Visa crisis is jeopardising internationalisation efforts

The start of the academic year always comes with its own challenges and, in South Africa, universities have been faced with student protests over finances and historical debt. While these are issues that face both local and international students, our international students are confronted by many additional issues preventing them from registering – and these are ultimately jeopardising internationalisation at our universities.

The country is facing a visa crisis and it is not only students or universities at large in their recruitment of skilled labour and researchers that are being held up by a failing immigration administration and bureaucracy, but other sectors of society as well.

Businesses are struggling and losing out on critical skills injections and on broader interactions with overseas partners in terms of internships, mentorships and short-term staff exchanges.

Universities continue to lose students who would otherwise add to the diversity and broader internationalisation project of the country.

Universities’ quotas of international students are relatively low in comparison to bigger and more developed economies. Some might say this makes sense in the bigger ecosystem of fierce competition for study spaces in South Africa.

However, for several reasons, we cannot afford to lose international students and staff.

Diversity feeds excellence

A university degree and higher education experience are dependent on a diversity of viewpoints from scholarship, peers and teachers and the curriculum itself. From an education and organisational perspective, diversity feeds excellence.

International students, staff, research collaborations and citations as well as partnerships have gained substantial importance in a context in which university rankings have increased in importance and form the backbone of many of the rankings systems.

We cannot rely on other nations and universities to reciprocate if we do not facilitate study opportunities for international students in South Africa. Once again, our own labour market depends on skilled labour with international experience and exposure.

International students add to the South African economy in several ways and, in the short term, to the finances of the institution where they are registered through paying international student levies and fees.

Conversely, the contribution of international students to the United States and the United Kingdom economies trumps other imperatives and serves as a rationale for the internationalisation of higher education, including the need for diversity.

International alumni

And, even though internationalisation and attracting African students and staff for South African universities remains mainly an exercise in equity and diversity, there is no reason why South African and other African universities should not compete for students from the continent with other, bigger, economies.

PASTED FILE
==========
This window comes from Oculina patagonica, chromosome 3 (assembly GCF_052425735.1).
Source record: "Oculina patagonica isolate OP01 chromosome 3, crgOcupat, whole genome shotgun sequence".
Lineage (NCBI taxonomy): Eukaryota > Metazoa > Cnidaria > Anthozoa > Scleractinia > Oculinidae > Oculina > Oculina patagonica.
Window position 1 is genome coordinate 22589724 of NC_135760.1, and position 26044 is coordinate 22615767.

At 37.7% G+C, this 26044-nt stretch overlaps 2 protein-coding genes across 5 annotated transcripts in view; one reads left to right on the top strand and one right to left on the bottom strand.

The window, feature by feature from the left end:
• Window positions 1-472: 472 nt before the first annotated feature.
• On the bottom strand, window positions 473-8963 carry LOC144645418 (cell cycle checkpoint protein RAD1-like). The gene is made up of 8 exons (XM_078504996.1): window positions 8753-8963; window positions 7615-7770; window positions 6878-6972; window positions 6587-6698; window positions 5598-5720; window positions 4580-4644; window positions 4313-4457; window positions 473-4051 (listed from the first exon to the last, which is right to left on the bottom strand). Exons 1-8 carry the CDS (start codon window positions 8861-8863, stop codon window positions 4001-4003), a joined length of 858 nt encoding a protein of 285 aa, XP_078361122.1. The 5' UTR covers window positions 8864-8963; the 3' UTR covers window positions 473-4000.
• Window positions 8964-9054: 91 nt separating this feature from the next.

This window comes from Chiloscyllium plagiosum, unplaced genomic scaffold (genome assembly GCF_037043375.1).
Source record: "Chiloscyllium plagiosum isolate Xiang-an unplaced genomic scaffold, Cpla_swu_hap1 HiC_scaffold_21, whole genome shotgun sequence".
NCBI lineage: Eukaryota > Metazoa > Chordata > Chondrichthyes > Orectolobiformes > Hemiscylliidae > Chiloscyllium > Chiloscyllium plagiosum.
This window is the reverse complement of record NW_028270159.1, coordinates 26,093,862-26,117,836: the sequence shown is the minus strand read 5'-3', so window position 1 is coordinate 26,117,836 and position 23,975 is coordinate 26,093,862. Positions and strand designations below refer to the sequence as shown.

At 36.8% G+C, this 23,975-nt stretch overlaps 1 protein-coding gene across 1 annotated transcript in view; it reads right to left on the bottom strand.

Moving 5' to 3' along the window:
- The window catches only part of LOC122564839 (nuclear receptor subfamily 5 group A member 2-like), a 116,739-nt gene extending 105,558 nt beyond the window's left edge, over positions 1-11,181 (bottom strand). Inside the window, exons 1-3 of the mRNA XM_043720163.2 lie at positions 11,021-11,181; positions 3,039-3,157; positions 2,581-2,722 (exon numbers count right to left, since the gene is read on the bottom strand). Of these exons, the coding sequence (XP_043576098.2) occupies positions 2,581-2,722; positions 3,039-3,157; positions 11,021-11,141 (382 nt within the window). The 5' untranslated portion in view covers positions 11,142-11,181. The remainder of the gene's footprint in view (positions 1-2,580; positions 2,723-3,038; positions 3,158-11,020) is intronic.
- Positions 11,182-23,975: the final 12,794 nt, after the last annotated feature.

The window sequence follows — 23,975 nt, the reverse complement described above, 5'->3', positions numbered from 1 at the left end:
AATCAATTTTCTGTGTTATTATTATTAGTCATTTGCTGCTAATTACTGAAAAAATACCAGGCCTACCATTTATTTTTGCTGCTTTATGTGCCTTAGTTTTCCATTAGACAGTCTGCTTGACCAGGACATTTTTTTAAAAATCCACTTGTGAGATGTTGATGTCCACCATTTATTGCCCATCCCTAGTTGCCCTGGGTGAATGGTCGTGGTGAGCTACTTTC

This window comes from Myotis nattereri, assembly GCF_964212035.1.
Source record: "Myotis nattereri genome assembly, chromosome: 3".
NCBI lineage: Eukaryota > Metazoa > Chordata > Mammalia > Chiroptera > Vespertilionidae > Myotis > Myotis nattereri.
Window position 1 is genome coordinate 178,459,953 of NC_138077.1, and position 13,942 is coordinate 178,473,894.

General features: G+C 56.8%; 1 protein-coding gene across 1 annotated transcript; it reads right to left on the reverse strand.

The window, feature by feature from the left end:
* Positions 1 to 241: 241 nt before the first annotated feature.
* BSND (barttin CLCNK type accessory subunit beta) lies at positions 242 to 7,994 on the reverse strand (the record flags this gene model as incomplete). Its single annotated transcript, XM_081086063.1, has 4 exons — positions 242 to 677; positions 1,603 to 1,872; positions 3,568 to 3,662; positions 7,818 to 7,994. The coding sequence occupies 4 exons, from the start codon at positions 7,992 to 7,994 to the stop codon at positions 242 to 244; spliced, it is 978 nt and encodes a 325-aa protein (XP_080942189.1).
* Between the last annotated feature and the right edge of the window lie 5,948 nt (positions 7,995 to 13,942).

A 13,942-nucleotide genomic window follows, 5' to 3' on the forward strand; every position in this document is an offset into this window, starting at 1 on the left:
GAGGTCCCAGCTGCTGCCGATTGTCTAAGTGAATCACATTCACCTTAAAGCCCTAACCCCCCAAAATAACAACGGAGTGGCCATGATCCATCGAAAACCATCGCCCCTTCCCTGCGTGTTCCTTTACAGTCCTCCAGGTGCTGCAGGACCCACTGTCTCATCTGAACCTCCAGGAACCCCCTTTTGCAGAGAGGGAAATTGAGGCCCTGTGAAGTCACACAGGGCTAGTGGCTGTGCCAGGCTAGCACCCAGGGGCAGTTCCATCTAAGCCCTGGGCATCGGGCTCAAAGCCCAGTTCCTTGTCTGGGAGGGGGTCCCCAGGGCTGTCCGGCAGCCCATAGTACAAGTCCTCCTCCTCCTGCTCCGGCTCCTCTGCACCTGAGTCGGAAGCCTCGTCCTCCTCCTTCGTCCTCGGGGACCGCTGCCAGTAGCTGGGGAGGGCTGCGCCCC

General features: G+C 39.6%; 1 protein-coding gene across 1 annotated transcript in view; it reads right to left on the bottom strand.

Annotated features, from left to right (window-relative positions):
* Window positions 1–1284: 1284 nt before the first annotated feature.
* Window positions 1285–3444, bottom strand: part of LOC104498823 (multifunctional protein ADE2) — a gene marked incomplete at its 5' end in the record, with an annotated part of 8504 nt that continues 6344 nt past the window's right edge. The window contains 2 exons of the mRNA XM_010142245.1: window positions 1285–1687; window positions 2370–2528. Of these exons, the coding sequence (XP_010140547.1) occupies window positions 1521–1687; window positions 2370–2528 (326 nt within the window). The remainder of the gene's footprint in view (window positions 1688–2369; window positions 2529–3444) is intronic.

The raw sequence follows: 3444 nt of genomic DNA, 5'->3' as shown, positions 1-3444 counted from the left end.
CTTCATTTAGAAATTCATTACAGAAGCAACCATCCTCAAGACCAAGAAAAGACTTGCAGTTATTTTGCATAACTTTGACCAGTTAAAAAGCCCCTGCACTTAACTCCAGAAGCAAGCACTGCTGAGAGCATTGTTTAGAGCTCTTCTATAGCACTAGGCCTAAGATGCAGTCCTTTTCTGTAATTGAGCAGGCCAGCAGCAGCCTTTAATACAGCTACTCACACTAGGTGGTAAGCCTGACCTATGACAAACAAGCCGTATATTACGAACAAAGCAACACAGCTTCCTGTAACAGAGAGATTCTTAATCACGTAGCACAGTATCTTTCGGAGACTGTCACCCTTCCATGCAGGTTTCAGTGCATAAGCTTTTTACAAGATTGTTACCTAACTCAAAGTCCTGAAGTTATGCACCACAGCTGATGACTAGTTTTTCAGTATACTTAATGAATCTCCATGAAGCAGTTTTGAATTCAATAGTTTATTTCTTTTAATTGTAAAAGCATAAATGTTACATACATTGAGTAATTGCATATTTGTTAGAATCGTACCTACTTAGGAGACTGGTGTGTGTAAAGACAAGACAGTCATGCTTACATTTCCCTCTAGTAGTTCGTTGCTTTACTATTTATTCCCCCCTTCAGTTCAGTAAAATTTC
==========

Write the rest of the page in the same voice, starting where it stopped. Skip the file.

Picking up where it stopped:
In the long-term, the international students we receive and provide top education for, become part of our international alumni and brand ambassadors globally. African alumni will help build future partnerships and coalitions on the continent and, with tight budgets for marketing and recruitment, including fundraising, engaging alumni has become more important than ever.

Importantly, in the context of Africa’s contribution to the knowledge economy and increased importance in transformation, diversity and decolonisation efforts, we cannot afford to lose our international students and staff.

This is recognised through the South African Policy Framework for Internationalisation of Higher Education developed to support the enrolment of international students at the country’s universities and institutions of higher education, particularly from the rest of Africa.

This is a “means of contributing to [the continent’s] human resource development and giving expression to our commitment to African development and the African renaissance”. The policy states that government is to facilitate inbound and outbound access for international scholars and students, yet nothing is said as to how this will be implemented.

In need of government support

And, as South African universities are completing their main registration cycle, assistance has not been forthcoming and administration staff at our universities are having to answer to government failures with understandably little understanding from students and colleagues frustrated by the processes and lack of support.

Colleagues within the administration of international students are increasingly taking strain and, more than anything, are concerned about what happens to students and staff and the broader internationalisation project of our universities when we cannot facilitate the basics for our international students and staff.

Increasingly, staff are asking, “What is it going to take for the government to wake up?” And, while the staff is strained and under pressure, the impact this is having on both students and staff, caught in limbo, is massive and has consequences for people’s futures, livelihoods and families, and the toll taken on mental health.

Despite some mitigating measures such as blanket extensions for pending visa applications, including pending waiver applications, this is simply not enough.

The country needs, and depends on, officials to process all applications quickly and with the utmost professionalism. We need the support of the government to streamline and increase transparency in visa processes.

Without it, our internationalisation efforts and the broader global engagement project of our universities are jeopardised.

Ylva Rodny-Gumede is the head of the division for internationalisation and a professor in the school of communication at the University of Johannesburg in South Africa. This is a commentary.